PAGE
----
In our autumn, Bar-tailed Godwits fly non-stop for nine days across the Pacific, to reach New Zealand from Alaska. Each spring, the birds make the trip north to breed. But this time, they stop before they reach Alaska, to refuel on the shores of northeast China and the Korean peninsula. Ornithologist David Melville of New Zealand says: "It's really important that China and North and South Korea, recognize the international responsibility that they carry to continue to provide habitat for these birds."
Bar-tailed Godwits in Spring
Interview of David Melville by Chris Peterson
This is BirdNote.
[Calls of several Bar-tailed Godwits]
In our autumn, Bar-tailed Godwits fly non-stop for nine days across the Pacific, to reach New Zealand from Alaska. Each spring, these shorebirds make the trip north to breed, but this time they refuel on the shores of northeast China and the Korean peninsula. We called ornithologist David Melville in New Zealand, to learn more:
T8 : 2 The first Bar-tailed Godwits leave NZ about the second week of March and it’s going to take them about 8 days to fly the ten and a half thousand kilometers up to the Yellow Sea. Again this is a non-stop flight… Once they get up to the Yellow Sea, [the sea ice is now melted and] there’s a fantastic amount of food out on the mudflats… And this is really important for the birds to be able to stock up, [build up their body reserves], before the six-thousand-kilometer flight across to Alaska.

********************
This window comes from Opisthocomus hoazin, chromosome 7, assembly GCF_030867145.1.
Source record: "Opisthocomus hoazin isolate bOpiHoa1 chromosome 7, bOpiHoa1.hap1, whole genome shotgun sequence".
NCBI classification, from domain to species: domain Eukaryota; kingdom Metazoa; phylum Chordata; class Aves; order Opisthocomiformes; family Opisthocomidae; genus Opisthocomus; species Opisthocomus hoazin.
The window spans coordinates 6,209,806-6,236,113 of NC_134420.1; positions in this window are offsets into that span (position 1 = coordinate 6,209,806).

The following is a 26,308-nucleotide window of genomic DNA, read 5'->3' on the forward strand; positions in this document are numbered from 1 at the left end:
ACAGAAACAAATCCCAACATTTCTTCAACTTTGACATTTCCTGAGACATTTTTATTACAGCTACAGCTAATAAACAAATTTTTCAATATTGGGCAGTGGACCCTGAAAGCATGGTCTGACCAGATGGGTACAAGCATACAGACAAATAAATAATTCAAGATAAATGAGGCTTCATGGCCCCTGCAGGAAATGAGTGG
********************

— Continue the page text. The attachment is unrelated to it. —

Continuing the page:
T10 :40 It’s an absolutely extraordinary achievement for a bird to be able to do and I think it’s incredibly humbling for us as humans to think what nature’s capable of.
T17 :17 …. The real crunch point for these birds undoubtedly is the Yellow Sea. ……It’s really important that China, North and South Korea, recognize the international responsibility that they carry to continue to provide habitat for these birds, whilst undoubtedly needing to allow for economic development of their own countries.
Economic development and vital foraging grounds – is it possible to have both?
T17 :60 I think so. …I’m sure that where there’s a will there’s a way. It’s certainly not easy…but we just have to keep on trying…
Learn more and see photos on our website, birdnote.org.
Sounds of Bar-tailed Godwit provided by The Macaulay Library of Natural Sounds at the Cornell Lab of Ornithology, Ithaca, New York. Calls recorded by G.A.Keller
Producer: John Kessler
Executive Producer: Chris Peterson
© 2011 Tune In to Nature.org May 2011 Narrator: Mary McCann